Posted by Guernsey County Historical Society on 2021-01-30 20:55:26

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Image from page 282 of “The fireside university of modern invention, discovery, industry and art for home circle study and entertainment” (1902)

Image from page 282 of

Identifier: firesideuniversi01mcgo
Title: The fireside university of modern invention, discovery, industry and art for home circle study and entertainment
Year: 1902 (1900s)
Authors: McGovern, John. [from old catalog]
Subjects: Science
Publisher: Chicago, Union pub. house
Contributing Library: The Library of Congress
Digitizing Sponsor: The Library of Congress

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compoundsto make all the colors with whichwe are acquainted. These dyesmay be used for all the cloths,leathers, papers, inks, candies, cel-luloids, horn-goods, ivories, etc. What is Aniline Red?It comes in the form of Rosani-line Salts, a compound of Anilineand Toluidine (certain moleculesof Carbon, Hydrogen and Nitrogen). It is the most importantof all these multitudinous dyes. It makes magnificent greencrystals, soluble in water, with a color varying from a beautifulcherry-red to a crimson. The number of possible Aniline Redsis beyond computation. Saffranine is an Aniline Pink, or AnilineOxide. Are there Aniline Violets and Blues ? Vast numbers of them. In the name of one—Ethyliodate ofTriethylrosaniline—you may take apart the compounds (ofEther, acid Radicle, Iodine and third Ether, acid Radicle, redAniline) of which one Blue color is made. It is theorized ascontaining a chain of nine molecules of Carbon, Hydrogen,Nitrogen and Iodine, sixty-one atoms in all, disposed in a corn-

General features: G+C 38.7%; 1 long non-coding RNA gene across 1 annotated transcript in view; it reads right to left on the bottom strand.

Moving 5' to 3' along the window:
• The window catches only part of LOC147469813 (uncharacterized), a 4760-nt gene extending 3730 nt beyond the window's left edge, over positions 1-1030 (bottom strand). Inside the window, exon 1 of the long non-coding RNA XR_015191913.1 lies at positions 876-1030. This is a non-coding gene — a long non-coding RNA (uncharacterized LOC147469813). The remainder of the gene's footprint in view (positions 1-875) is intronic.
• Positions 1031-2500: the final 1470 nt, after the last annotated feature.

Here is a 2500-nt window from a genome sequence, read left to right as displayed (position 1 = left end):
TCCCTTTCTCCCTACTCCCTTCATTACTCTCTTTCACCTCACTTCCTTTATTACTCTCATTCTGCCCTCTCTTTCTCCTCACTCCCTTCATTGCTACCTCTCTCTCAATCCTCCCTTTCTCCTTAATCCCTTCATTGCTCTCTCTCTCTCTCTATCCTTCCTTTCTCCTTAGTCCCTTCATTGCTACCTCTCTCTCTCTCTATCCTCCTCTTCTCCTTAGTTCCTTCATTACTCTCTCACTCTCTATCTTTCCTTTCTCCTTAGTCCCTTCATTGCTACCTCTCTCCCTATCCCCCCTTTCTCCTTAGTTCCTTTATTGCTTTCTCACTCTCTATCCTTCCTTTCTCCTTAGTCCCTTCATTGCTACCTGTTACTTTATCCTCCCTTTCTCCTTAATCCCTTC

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Fig. 94. WOULFFS COLOR1METER, FOR INSPECTING ANILINE DYES. 250 THE FIRl SIDE UNIVERSITY. plex manner. The Blues are catalogued as Mauves, HoffmansViolets and Blues, Phenyl-Rosanilines, Tolyl-Rosanilines anda great class of secret Blue colors. What are the Aniline Greens? They are classed as the Aldehyde Greens, the Iodide Greens,Iodide of Ethyl Greens and Potassic Chlorate of Ethyl Greens.The wonderful Aldehyde Green was discovered by accident,Cherpin, the chemist, being in search of a good Blue. ThisGreen is chosen for silks. Notice the other colors. Aniline Yellows are little used in dyeing or printing cloths.The celebrated Picric Acid is used. There are several Brownsand Maroons. The best Grays are still too costly. Good Blacksare not yet secured, but cotton, silk or wool, may be colored toa shade closely approaching black. In silk and wool dyeing, nomordant is needed. The largest manufactories of these won-derful combinations of molecules are in Germany. What is an Amine—such as

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Tagged: , bookid:firesideuniversi01mcgo , bookyear:1902 , bookdecade:1900 , bookcentury:1900 , bookauthor:McGovern__John___from_old_catalog_ , booksubject:Science , bookpublisher:Chicago__Union_pub__house , bookcontributor:The_Library_of_Congress , booksponsor:The_Library_of_Congress , bookleafnumber:282 , bookcollection:library_of_congress , bookcollection:americana